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Cervical cancer may not cause any symptoms at all until it has reached an advanced stage.

This is why you should attend all your cervical screening appointments when they are due.

Cervical screening

Unusual bleeding

Unusual bleeding from your vagina is usually the first symptom of cervical cancer you may notice.

This includes bleeding:

  • outside of your normal periods
  • during or after sex
  • after you have been through menopause

Non-urgent advice: Contact your GP if:

  • you experience any type of unusual bleeding from the vagina

Bleeding from the vagina is very common. A lot of things can cause it.

Unusual bleeding from the vagina does not necessarily mean you have cervical cancer. But it needs to be checked out by your GP.

Other symptoms

Other symptoms of cervical cancer include:

  • vaginal spotting or unusual discharge
  • pain during sex
  • pain in your pelvis (anywhere between your belly button and the top of your thighs)

These symptoms are very common and can be caused by many different conditions.

Having them does not definitely mean you have cervical cancer. But it's important to get them checked by a GP.

This is because if they're caused by cancer, finding it early means treatment is more likely to be successful.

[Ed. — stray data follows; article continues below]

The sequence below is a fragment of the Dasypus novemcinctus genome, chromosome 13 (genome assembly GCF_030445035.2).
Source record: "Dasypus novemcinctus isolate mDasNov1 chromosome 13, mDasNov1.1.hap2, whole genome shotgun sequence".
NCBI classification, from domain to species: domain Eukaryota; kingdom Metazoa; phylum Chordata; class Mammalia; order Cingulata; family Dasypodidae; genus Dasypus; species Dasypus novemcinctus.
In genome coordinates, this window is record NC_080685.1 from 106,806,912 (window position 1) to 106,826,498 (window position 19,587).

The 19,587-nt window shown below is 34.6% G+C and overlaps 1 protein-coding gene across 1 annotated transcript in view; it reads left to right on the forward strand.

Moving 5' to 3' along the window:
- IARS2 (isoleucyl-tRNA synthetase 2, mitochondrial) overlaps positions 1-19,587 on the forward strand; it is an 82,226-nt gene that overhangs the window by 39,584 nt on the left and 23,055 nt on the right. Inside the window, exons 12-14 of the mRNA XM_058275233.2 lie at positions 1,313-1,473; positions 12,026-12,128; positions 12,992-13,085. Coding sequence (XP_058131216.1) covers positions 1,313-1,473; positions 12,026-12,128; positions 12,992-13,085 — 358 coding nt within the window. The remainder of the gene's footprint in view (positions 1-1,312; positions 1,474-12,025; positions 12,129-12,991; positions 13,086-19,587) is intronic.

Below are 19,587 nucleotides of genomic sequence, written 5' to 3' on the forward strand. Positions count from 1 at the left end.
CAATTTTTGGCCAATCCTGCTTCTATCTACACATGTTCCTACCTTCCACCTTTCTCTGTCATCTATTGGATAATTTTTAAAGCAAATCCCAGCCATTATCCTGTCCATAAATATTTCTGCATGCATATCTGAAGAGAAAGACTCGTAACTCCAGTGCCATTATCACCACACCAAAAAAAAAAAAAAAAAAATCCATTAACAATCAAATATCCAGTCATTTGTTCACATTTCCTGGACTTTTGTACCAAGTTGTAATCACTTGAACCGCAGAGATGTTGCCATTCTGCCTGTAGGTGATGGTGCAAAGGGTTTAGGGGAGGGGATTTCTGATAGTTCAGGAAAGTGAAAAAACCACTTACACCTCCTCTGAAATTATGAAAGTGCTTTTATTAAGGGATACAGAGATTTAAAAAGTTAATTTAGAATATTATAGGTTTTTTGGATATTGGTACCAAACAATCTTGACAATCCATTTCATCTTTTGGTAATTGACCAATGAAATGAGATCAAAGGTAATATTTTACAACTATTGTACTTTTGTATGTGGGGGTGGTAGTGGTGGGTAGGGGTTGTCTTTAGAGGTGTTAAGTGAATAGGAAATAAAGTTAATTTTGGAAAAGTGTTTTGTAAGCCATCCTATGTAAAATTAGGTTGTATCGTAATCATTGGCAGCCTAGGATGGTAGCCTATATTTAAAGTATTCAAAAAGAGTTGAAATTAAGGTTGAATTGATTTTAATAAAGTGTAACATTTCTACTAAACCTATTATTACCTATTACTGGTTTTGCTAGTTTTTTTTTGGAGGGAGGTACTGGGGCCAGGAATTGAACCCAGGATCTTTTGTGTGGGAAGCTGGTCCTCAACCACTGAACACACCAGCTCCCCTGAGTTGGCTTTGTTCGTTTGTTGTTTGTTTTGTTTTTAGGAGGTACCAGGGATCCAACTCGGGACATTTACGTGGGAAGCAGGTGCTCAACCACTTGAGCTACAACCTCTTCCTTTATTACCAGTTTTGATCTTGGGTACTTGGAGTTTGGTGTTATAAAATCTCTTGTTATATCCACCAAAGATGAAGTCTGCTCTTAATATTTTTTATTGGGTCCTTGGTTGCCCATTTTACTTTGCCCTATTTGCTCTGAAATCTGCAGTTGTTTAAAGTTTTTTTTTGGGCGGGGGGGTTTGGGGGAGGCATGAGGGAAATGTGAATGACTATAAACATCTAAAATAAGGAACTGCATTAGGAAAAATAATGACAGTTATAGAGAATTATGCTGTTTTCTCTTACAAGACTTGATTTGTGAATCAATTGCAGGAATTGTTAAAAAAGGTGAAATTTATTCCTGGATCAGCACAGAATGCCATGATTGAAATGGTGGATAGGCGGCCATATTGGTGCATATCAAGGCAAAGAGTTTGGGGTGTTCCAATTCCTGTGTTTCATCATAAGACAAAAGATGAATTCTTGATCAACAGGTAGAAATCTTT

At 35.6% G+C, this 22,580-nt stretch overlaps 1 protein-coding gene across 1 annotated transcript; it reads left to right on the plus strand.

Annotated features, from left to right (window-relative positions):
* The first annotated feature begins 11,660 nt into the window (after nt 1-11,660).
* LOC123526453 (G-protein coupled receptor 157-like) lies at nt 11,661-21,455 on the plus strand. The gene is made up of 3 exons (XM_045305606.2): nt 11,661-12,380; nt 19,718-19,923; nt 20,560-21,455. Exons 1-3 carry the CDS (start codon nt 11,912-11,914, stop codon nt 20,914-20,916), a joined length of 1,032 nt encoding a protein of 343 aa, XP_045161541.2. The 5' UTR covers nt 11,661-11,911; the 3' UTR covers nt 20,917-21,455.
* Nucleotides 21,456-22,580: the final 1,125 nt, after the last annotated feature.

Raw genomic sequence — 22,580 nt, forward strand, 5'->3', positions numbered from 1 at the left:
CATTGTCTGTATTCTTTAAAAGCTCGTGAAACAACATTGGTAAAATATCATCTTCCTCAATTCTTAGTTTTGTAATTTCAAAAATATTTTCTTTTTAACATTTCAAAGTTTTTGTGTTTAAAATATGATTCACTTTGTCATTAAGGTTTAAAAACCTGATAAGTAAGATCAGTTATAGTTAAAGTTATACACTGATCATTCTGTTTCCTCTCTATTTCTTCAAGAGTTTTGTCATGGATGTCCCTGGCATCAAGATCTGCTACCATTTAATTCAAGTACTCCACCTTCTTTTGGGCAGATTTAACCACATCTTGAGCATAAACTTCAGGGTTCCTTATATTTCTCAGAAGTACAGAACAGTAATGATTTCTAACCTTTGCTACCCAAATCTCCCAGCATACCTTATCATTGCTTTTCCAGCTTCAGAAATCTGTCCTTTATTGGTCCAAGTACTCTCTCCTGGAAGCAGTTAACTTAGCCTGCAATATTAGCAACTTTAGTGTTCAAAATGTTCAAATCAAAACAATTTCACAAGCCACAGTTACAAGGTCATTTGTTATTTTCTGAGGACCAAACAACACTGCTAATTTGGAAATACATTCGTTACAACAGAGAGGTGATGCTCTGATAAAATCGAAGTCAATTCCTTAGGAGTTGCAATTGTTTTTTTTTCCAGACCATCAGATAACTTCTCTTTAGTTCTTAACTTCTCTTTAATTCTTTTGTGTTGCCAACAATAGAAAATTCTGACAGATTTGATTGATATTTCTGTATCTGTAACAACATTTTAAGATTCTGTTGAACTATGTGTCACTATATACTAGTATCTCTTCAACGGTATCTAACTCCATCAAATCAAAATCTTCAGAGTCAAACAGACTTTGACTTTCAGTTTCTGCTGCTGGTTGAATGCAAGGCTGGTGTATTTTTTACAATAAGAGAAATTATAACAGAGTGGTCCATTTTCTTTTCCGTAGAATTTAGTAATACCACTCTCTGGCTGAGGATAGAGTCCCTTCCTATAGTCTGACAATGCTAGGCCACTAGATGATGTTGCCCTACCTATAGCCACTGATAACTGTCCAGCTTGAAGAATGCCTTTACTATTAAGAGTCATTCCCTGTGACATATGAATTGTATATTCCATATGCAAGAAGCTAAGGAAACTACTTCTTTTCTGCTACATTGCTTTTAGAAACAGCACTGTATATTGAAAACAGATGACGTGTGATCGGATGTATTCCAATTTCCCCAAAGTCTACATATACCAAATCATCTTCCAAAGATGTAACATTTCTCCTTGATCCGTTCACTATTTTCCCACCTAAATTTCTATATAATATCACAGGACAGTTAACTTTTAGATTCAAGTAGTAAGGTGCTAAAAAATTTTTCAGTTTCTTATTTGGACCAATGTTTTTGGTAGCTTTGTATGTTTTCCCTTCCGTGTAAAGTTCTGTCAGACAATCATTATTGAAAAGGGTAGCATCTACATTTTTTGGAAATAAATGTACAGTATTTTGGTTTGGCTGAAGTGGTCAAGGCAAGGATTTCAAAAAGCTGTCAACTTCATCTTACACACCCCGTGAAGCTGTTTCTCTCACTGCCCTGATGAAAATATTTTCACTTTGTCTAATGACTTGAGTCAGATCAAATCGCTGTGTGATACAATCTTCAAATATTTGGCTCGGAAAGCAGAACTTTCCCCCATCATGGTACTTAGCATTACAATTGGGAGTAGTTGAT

What happens at the GP appointment

The GP may ask to examine you.

You can ask for a female doctor when you book your appointment.

You'll be asked to undress from the waist down, behind a screen. You'll be given a sheet to put over you.

Then the GP may:

  • look at the outside of your vagina (vulva)
  • feel inside your vagina with 2 fingers while pressing on your tummy (they will be wearing gloves)
  • gently put a smooth, tube-shaped tool (a speculum) into your vagina so they can see your cervix
  • take a small sample of cells from your cervix using a soft brush

It should not be painful, but you may find it uncomfortable. Talk to the GP if you're feeling uncomfortable.

You can have a friend, family member or other member of staff in the room with you during your exam if you want.


You are in control and can ask the doctor to stop at any time.

Referral to a specialist

The GP or practice nurse may refer you for more tests or to see a specialist in hospital. They will do this if they think you have a condition that needs to be investigated.

Content supplied by the NHS and adapted for Ireland by the HSE

Page last reviewed: 22 November 2023
Next review due: 22 November 2026

This project has received funding from the Government of Ireland’s Sláintecare Integration Fund 2019 under Grant Agreement Number 123.